Independently of the hardware architecture, the Scala compiler always uses only one core to compile. Considering the architectural shift that happened in the past ten years, when every laptop and desktop machine is equipped with at least two if not four or more physical cores, it’s a pity not to use the full potential of the hardware. This is exactly why we created Hydra, the world’s only parallel compiler for the Scala language. When compiling a Scala program with Hydra sources are intelligently partitioned into different batches and compiled in parallel. Hydra parallelizes all compiler phases.
It just works!
Hydra seamlessly integrates with your development environment. It is easy to install and it doesn’t require any change in your coding habits. Hydra meets you where you are, and more importantly it adds no additional complexity to your development environment or build chain. Today, the following integration points are available:
Achieve impressive speedups
The speedup Hydra can deliver depends on project and hardware specifics. Server-grade hardware is designed for parallel loads and speedups can go well beyond 6x. Modern laptops can achieve up to 3x speedups using 4 Hydra workers. But the good news is that with a powerful enough machine obtaining a 10x speedup is no longer a dream!
|shapeless coreJVM/main||1.78x 1.96x|
|shapeless coreJVM/test||2.86x 3.38x|
|specs2 commonJS/main||1.95x 1.98x|
|specs2 coreJS/main||1.77x 1.82x|
|specs2 coreJS/test||3.04x 2.41x|
|specs2 tests/test||3.43x 2.82x|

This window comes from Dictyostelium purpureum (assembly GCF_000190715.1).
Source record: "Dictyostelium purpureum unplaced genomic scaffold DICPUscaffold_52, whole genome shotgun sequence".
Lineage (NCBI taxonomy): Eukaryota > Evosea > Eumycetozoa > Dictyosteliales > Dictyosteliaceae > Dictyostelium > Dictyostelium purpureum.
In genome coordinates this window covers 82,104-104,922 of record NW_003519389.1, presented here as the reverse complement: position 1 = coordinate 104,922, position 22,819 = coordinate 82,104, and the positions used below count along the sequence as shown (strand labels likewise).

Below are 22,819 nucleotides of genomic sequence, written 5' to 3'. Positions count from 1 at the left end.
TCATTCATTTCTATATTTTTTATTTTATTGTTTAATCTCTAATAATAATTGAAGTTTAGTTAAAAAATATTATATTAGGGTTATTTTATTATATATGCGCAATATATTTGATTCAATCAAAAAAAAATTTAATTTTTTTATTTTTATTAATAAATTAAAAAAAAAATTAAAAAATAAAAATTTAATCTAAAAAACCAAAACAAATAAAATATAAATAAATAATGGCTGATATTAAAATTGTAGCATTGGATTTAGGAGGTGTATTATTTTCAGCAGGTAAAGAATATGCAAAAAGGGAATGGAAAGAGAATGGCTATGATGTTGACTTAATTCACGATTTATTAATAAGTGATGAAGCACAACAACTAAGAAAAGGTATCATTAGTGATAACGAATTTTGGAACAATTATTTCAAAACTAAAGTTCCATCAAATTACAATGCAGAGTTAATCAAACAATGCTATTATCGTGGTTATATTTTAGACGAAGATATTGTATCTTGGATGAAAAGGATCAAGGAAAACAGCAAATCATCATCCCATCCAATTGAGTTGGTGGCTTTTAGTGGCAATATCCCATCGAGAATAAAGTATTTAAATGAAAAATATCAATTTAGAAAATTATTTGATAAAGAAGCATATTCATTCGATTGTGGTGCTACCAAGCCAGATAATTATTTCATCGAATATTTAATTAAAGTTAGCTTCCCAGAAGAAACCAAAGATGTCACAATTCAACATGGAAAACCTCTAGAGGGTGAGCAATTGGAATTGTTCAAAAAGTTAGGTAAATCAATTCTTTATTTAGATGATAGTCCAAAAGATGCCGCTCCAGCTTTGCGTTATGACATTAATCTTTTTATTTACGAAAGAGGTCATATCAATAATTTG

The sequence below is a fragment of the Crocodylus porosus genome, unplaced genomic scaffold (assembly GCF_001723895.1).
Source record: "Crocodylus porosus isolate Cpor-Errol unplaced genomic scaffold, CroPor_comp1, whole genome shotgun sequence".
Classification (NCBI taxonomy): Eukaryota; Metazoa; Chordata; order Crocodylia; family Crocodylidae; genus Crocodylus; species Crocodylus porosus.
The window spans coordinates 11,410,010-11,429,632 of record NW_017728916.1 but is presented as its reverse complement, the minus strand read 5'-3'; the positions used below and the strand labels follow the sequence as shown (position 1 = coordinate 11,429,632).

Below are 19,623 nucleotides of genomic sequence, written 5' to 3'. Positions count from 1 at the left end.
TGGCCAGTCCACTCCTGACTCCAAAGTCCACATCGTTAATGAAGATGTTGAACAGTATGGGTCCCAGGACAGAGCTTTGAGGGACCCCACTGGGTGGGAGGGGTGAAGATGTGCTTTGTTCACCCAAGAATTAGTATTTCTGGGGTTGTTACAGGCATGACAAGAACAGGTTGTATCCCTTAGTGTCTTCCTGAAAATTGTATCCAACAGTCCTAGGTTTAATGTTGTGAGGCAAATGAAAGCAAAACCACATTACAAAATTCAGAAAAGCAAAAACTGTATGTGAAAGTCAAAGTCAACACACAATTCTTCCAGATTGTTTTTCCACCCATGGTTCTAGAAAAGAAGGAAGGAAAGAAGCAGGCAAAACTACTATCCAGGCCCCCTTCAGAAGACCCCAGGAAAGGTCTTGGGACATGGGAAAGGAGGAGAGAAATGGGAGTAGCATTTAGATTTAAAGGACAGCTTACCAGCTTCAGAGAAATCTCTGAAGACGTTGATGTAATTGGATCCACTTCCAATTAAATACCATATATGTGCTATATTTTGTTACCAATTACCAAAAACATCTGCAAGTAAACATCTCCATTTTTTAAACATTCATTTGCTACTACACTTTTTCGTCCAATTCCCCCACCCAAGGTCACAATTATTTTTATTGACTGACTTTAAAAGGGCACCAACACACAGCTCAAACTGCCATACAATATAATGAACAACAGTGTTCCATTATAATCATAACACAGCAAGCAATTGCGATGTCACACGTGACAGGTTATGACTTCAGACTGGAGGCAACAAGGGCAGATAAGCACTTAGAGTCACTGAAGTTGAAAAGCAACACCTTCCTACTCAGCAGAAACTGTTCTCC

How is Hydra different from the Scala compiler?
Hydra is based on the open-source Scala compiler with a focus on parallelizing the work inside the compiler and maintaining strong compatibility guarantees. Certain components are replaced or improved in order to make parallelization possible.
Being based on the open-source compiler means that Hydra supports the full Scala language, including macros and compiler plugins. Hydra is more than binary compatible with open-source Scala: it generates the same bytecode.
We keep Hydra in-sync with Scala and we release on the same schedule. New features and improvements in Scala are also available in Hydra in the corresponding release. From a language feature perspective, Hydra and the Scala compiler are 100% identical.
Compile time monitoring!
As a project grows it is normal for compilation times to grow with it. But how can one know if the longer compile time is due to the amount of code that needs to be compiled or if it’s a symptom of a deeper issue? This is a challenging question to answer because a compiler is usually a black box that emits class files or error messages. Investigating slow compile times is extremely difficult. That's why we built-in metrics in Hydra that help you, the developer, detect and address such inefficiencies.
Hydra reports the time that each source file takes to compile and more metrics are going to be available over the next few months. Just by knowing how much time a file takes to compile it is now possible to detect pathological cases and go after the highest impact source first.
If the current tools are not enough to help you bring compilation times down, the good news is that we're working on better ones! In the meantime don't hesitate to contact us if you need help optimizing your projects compile times.